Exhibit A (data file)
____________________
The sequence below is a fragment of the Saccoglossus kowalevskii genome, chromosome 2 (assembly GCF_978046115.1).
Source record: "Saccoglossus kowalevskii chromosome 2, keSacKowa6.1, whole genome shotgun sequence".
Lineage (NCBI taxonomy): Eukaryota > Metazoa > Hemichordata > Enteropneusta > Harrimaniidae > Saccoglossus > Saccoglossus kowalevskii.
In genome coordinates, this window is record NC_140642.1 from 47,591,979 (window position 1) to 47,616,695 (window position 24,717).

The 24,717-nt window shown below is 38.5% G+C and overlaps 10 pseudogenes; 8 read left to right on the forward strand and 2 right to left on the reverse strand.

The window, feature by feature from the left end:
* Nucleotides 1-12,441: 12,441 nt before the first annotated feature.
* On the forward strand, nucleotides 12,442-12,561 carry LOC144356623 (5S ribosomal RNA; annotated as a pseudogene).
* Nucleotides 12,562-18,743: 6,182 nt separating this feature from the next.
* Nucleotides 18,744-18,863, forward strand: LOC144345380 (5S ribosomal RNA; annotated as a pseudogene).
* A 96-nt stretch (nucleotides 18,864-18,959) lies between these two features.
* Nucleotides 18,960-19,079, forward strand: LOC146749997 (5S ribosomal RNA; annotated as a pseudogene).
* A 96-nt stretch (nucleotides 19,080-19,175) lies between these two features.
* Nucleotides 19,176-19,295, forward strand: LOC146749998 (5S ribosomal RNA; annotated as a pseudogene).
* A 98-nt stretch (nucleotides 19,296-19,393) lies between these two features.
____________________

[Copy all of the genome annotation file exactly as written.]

The sequence below is a fragment of the Saccoglossus kowalevskii genome, chromosome 2 (assembly GCF_978046115.1).
Source record: "Saccoglossus kowalevskii chromosome 2, keSacKowa6.1, whole genome shotgun sequence".
Lineage (NCBI taxonomy): Eukaryota > Metazoa > Hemichordata > Enteropneusta > Harrimaniidae > Saccoglossus > Saccoglossus kowalevskii.
In genome coordinates, this window is record NC_140642.1 from 47,591,979 (window position 1) to 47,616,695 (window position 24,717).

The 24,717-nt window shown below is 38.5% G+C and overlaps 10 pseudogenes; 8 read left to right on the forward strand and 2 right to left on the reverse strand.

The window, feature by feature from the left end:
* Nucleotides 1-12,441: 12,441 nt before the first annotated feature.
* On the forward strand, nucleotides 12,442-12,561 carry LOC144356623 (5S ribosomal RNA; annotated as a pseudogene).
* Nucleotides 12,562-18,743: 6,182 nt separating this feature from the next.
* Nucleotides 18,744-18,863, forward strand: LOC144345380 (5S ribosomal RNA; annotated as a pseudogene).
* A 96-nt stretch (nucleotides 18,864-18,959) lies between these two features.
* Nucleotides 18,960-19,079, forward strand: LOC146749997 (5S ribosomal RNA; annotated as a pseudogene).
* A 96-nt stretch (nucleotides 19,080-19,175) lies between these two features.
* Nucleotides 19,176-19,295, forward strand: LOC146749998 (5S ribosomal RNA; annotated as a pseudogene).
* A 98-nt stretch (nucleotides 19,296-19,393) lies between these two features.